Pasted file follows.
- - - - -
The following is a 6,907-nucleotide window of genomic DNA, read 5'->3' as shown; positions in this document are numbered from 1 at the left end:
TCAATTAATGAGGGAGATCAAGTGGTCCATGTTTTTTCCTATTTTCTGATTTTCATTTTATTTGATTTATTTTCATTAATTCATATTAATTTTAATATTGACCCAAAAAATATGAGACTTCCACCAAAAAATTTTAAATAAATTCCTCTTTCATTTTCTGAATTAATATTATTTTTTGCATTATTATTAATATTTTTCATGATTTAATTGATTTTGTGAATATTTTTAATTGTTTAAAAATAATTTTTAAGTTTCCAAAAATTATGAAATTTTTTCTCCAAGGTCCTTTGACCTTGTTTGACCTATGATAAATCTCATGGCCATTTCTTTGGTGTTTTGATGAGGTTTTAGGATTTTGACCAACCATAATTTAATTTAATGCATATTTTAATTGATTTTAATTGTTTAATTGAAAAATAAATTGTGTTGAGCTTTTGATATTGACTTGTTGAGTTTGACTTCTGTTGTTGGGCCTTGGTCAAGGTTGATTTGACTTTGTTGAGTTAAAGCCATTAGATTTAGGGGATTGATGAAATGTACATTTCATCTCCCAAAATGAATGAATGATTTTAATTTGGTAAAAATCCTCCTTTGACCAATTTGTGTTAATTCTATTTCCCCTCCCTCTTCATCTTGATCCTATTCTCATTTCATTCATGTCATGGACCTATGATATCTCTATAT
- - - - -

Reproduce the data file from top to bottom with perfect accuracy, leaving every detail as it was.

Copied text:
The following is a 6,907-nucleotide window of genomic DNA, read 5'->3' as shown; positions in this document are numbered from 1 at the left end:
TCAATTAATGAGGGAGATCAAGTGGTCCATGTTTTTTCCTATTTTCTGATTTTCATTTTATTTGATTTATTTTCATTAATTCATATTAATTTTAATATTGACCCAAAAAATATGAGACTTCCACCAAAAAATTTTAAATAAATTCCTCTTTCATTTTCTGAATTAATATTATTTTTTGCATTATTATTAATATTTTTCATGATTTAATTGATTTTGTGAATATTTTTAATTGTTTAAAAATAATTTTTAAGTTTCCAAAAATTATGAAATTTTTTCTCCAAGGTCCTTTGACCTTGTTTGACCTATGATAAATCTCATGGCCATTTCTTTGGTGTTTTGATGAGGTTTTAGGATTTTGACCAACCATAATTTAATTTAATGCATATTTTAATTGATTTTAATTGTTTAATTGAAAAATAAATTGTGTTGAGCTTTTGATATTGACTTGTTGAGTTTGACTTCTGTTGTTGGGCCTTGGTCAAGGTTGATTTGACTTTGTTGAGTTAAAGCCATTAGATTTAGGGGATTGATGAAATGTACATTTCATCTCCCAAAATGAATGAATGATTTTAATTTGGTAAAAATCCTCCTTTGACCAATTTGTGTTAATTCTATTTCCCCTCCCTCTTCATCTTGATCCTATTCTCATTTCATTCATGTCATGGACCTATGATATCTCTATAT